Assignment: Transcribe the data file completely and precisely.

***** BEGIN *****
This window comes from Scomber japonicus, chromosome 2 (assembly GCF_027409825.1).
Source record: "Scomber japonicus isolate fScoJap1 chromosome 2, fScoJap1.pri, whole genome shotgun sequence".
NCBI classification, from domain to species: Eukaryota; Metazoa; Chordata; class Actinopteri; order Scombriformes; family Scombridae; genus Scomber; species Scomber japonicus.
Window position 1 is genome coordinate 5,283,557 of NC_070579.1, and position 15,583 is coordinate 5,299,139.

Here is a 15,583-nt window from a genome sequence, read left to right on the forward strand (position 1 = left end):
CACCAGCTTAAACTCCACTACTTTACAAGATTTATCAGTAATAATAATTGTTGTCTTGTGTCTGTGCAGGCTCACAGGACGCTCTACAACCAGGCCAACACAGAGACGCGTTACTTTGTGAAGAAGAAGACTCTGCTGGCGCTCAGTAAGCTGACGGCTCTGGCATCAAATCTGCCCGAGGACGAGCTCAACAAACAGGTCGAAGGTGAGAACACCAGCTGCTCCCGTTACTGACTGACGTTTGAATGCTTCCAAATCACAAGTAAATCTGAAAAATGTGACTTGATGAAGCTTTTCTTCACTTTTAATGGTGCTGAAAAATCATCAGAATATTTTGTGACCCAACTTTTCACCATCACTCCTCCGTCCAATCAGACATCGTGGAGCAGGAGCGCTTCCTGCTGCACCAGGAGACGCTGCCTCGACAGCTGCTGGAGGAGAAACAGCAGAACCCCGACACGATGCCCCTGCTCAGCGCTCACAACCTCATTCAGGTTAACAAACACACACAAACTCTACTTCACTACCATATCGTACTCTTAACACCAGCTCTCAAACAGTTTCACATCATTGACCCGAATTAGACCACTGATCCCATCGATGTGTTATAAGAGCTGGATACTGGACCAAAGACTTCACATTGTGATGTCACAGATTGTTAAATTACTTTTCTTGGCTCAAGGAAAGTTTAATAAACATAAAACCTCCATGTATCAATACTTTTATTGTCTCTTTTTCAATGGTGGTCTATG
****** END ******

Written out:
This window comes from Scomber japonicus, chromosome 2 (assembly GCF_027409825.1).
Source record: "Scomber japonicus isolate fScoJap1 chromosome 2, fScoJap1.pri, whole genome shotgun sequence".
NCBI classification, from domain to species: Eukaryota; Metazoa; Chordata; class Actinopteri; order Scombriformes; family Scombridae; genus Scomber; species Scomber japonicus.
Window position 1 is genome coordinate 5,283,557 of NC_070579.1, and position 15,583 is coordinate 5,299,139.

Here is a 15,583-nt window from a genome sequence, read left to right on the forward strand (position 1 = left end):
CACCAGCTTAAACTCCACTACTTTACAAGATTTATCAGTAATAATAATTGTTGTCTTGTGTCTGTGCAGGCTCACAGGACGCTCTACAACCAGGCCAACACAGAGACGCGTTACTTTGTGAAGAAGAAGACTCTGCTGGCGCTCAGTAAGCTGACGGCTCTGGCATCAAATCTGCCCGAGGACGAGCTCAACAAACAGGTCGAAGGTGAGAACACCAGCTGCTCCCGTTACTGACTGACGTTTGAATGCTTCCAAATCACAAGTAAATCTGAAAAATGTGACTTGATGAAGCTTTTCTTCACTTTTAATGGTGCTGAAAAATCATCAGAATATTTTGTGACCCAACTTTTCACCATCACTCCTCCGTCCAATCAGACATCGTGGAGCAGGAGCGCTTCCTGCTGCACCAGGAGACGCTGCCTCGACAGCTGCTGGAGGAGAAACAGCAGAACCCCGACACGATGCCCCTGCTCAGCGCTCACAACCTCATTCAGGTTAACAAACACACACAAACTCTACTTCACTACCATATCGTACTCTTAACACCAGCTCTCAAACAGTTTCACATCATTGACCCGAATTAGACCACTGATCCCATCGATGTGTTATAAGAGCTGGATACTGGACCAAAGACTTCACATTGTGATGTCACAGATTGTTAAATTACTTTTCTTGGCTCAAGGAAAGTTTAATAAACATAAAACCTCCATGTATCAATACTTTTATTGTCTCTTTTTCAATGGTGGTCTATG